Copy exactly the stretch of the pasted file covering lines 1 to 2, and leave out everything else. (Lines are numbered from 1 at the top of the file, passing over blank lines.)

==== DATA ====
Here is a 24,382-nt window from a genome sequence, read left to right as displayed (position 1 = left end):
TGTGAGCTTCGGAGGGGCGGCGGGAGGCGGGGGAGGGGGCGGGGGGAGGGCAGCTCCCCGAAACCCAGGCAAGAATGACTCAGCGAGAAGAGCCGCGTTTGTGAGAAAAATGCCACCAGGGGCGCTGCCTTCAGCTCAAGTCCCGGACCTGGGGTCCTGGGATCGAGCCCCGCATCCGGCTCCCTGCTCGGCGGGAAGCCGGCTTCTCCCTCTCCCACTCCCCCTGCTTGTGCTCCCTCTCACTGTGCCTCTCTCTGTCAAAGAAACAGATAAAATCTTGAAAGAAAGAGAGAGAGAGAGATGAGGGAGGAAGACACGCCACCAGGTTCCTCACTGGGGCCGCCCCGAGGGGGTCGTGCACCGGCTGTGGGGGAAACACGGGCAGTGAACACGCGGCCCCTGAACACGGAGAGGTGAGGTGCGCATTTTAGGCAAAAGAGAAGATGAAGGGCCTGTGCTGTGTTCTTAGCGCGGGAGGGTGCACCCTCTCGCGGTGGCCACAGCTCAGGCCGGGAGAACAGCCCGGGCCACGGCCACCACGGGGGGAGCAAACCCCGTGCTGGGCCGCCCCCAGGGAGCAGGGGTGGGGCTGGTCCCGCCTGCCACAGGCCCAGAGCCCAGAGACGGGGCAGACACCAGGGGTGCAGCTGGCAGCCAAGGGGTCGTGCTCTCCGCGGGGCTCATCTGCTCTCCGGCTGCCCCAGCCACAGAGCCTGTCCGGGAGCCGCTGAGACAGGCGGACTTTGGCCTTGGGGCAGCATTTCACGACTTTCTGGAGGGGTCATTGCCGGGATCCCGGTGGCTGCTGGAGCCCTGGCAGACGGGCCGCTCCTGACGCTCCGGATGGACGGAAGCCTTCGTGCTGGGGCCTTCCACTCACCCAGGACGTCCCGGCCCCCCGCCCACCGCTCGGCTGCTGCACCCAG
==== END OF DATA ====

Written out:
Here is a 24,382-nt window from a genome sequence, read left to right as displayed (position 1 = left end):
TGTGAGCTTCGGAGGGGCGGCGGGAGGCGGGGGAGGGGGCGGGGGGAGGGCAGCTCCCCGAAACCCAGGCAAGAATGACTCAGCGAGAAGAGCCGCGTTTGTGAGAAAAATGCCACCAGGGGCGCTGCCTTCAGCTCAAGTCCCGGACCTGGGGTCCTGGGATCGAGCCCCGCATCCGGCTCCCTGCTCGGCGGGAAGCCGGCTTCTCCCTCTCCCACTCCCCCTGCTTGTGCTCCCTCTCACTGTGCCTCTCTCTGTCAAAGAAACAGATAAAATCTTGAAAGAAAGAGAGAGAGAGAGATGAGGGAGGAAGACACGCCACCAGGTTCCTCACTGGGGCCGCCCCGAGGGGGTCGTGCACCGGCTGTGGGGGAAACACGGGCAGTGAACACGCGGCCCCTGAACACGGAGAGGTGAGGTGCGCATTTTAGGCAAAAGAGAAGATGAAGGGCCTGTGCTGTGTTCTTAGCGCGGGAGGGTGCACCCTCTCGCGGTGGCCACAGCTCAGGCCGGGAGAACAGCCCGGGCCACGGCCACCACGGGGGGAGCAAACCCCGTGCTGGGCCGCCCCCAGGGAGCAGGGGTGGGGCTGGTCCCGCCTGCCACAGGCCCAGAGCCCAGAGACGGGGCAGACACCAGGGGTGCAGCTGGCAGCCAAGGGGTCGTGCTCTCCGCGGGGCTCATCTGCTCTCCGGCTGCCCCAGCCACAGAGCCTGTCCGGGAGCCGCTGAGACAGGCGGACTTTGGCCTTGGGGCAGCATTTCACGACTTTCTGGAGGGGTCATTGCCGGGATCCCGGTGGCTGCTGGAGCCCTGGCAGACGGGCCGCTCCTGACGCTCCGGATGGACGGAAGCCTTCGTGCTGGGGCCTTCCACTCACCCAGGACGTCCCGGCCCCCCGCCCACCGCTCGGCTGCTGCACCCAG